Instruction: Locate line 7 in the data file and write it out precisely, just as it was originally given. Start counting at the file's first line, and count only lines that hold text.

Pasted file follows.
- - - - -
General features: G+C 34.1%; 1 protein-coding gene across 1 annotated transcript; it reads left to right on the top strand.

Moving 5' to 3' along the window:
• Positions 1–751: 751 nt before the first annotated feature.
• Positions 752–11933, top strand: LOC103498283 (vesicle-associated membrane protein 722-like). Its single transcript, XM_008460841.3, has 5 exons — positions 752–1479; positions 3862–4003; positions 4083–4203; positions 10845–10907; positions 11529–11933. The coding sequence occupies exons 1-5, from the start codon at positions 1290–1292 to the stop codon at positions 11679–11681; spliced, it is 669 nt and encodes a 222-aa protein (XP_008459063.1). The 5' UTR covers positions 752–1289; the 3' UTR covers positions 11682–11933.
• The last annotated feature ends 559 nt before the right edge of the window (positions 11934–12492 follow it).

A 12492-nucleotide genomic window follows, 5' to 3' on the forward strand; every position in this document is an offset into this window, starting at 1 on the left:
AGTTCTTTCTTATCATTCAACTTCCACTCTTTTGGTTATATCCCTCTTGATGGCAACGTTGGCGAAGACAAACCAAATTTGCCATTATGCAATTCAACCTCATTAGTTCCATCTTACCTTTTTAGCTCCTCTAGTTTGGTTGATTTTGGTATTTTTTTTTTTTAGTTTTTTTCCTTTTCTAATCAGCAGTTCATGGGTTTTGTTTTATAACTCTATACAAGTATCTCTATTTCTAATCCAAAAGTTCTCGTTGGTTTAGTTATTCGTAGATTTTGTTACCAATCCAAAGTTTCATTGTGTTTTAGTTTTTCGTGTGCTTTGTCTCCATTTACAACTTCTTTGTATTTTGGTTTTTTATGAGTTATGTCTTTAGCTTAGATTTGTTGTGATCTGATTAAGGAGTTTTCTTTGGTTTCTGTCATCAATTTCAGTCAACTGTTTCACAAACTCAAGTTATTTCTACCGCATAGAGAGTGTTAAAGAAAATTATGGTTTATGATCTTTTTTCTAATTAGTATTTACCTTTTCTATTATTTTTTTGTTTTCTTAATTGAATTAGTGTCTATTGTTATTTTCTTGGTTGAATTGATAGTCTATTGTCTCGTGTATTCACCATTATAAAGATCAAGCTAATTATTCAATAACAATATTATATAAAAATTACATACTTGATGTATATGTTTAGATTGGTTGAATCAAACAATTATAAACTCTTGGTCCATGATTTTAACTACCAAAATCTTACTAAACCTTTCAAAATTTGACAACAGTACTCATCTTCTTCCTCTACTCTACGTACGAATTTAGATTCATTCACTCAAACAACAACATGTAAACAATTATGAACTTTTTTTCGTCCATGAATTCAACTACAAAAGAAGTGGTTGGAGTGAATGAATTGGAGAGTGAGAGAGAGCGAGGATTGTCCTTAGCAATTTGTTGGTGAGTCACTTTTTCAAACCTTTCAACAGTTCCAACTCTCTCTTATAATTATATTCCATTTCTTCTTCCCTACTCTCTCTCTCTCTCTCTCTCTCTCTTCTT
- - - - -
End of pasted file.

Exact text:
AGTTCTTTCTTATCATTCAACTTCCACTCTTTTGGTTATATCCCTCTTGATGGCAACGTTGGCGAAGACAAACCAAATTTGCCATTATGCAATTCAACCTCATTAGTTCCATCTTACCTTTTTAGCTCCTCTAGTTTGGTTGATTTTGGTATTTTTTTTTTTTAGTTTTTTTCCTTTTCTAATCAGCAGTTCATGGGTTTTGTTTTATAACTCTATACAAGTATCTCTATTTCTAATCCAAAAGTTCTCGTTGGTTTAGTTATTCGTAGATTTTGTTACCAATCCAAAGTTTCATTGTGTTTTAGTTTTTCGTGTGCTTTGTCTCCATTTACAACTTCTTTGTATTTTGGTTTTTTATGAGTTATGTCTTTAGCTTAGATTTGTTGTGATCTGATTAAGGAGTTTTCTTTGGTTTCTGTCATCAATTTCAGTCAACTGTTTCACAAACTCAAGTTATTTCTACCGCATAGAGAGTGTTAAAGAAAATTATGGTTTATGATCTTTTTTCTAATTAGTATTTACCTTTTCTATTATTTTTTTGTTTTCTTAATTGAATTAGTGTCTATTGTTATTTTCTTGGTTGAATTGATAGTCTATTGTCTCGTGTATTCACCATTATAAAGATCAAGCTAATTATTCAATAACAATATTATATAAAAATTACATACTTGATGTATATGTTTAGATTGGTTGAATCAAACAATTATAAACTCTTGGTCCATGATTTTAACTACCAAAATCTTACTAAACCTTTCAAAATTTGACAACAGTACTCATCTTCTTCCTCTACTCTACGTACGAATTTAGATTCATTCACTCAAACAACAACATGTAAACAATTATGAACTTTTTTTCGTCCATGAATTCAACTACAAAAGAAGTGGTTGGAGTGAATGAATTGGAGAGTGAGAGAGAGCGAGGATTGTCCTTAGCAATTTGTTGGTGAGTCACTTTTTCAAACCTTTCAACAGTTCCAACTCTCTCTTATAATTATATTCCATTTCTTCTTCCCTACTCTCTCTCTCTCTCTCTCTCTCTCTTCTT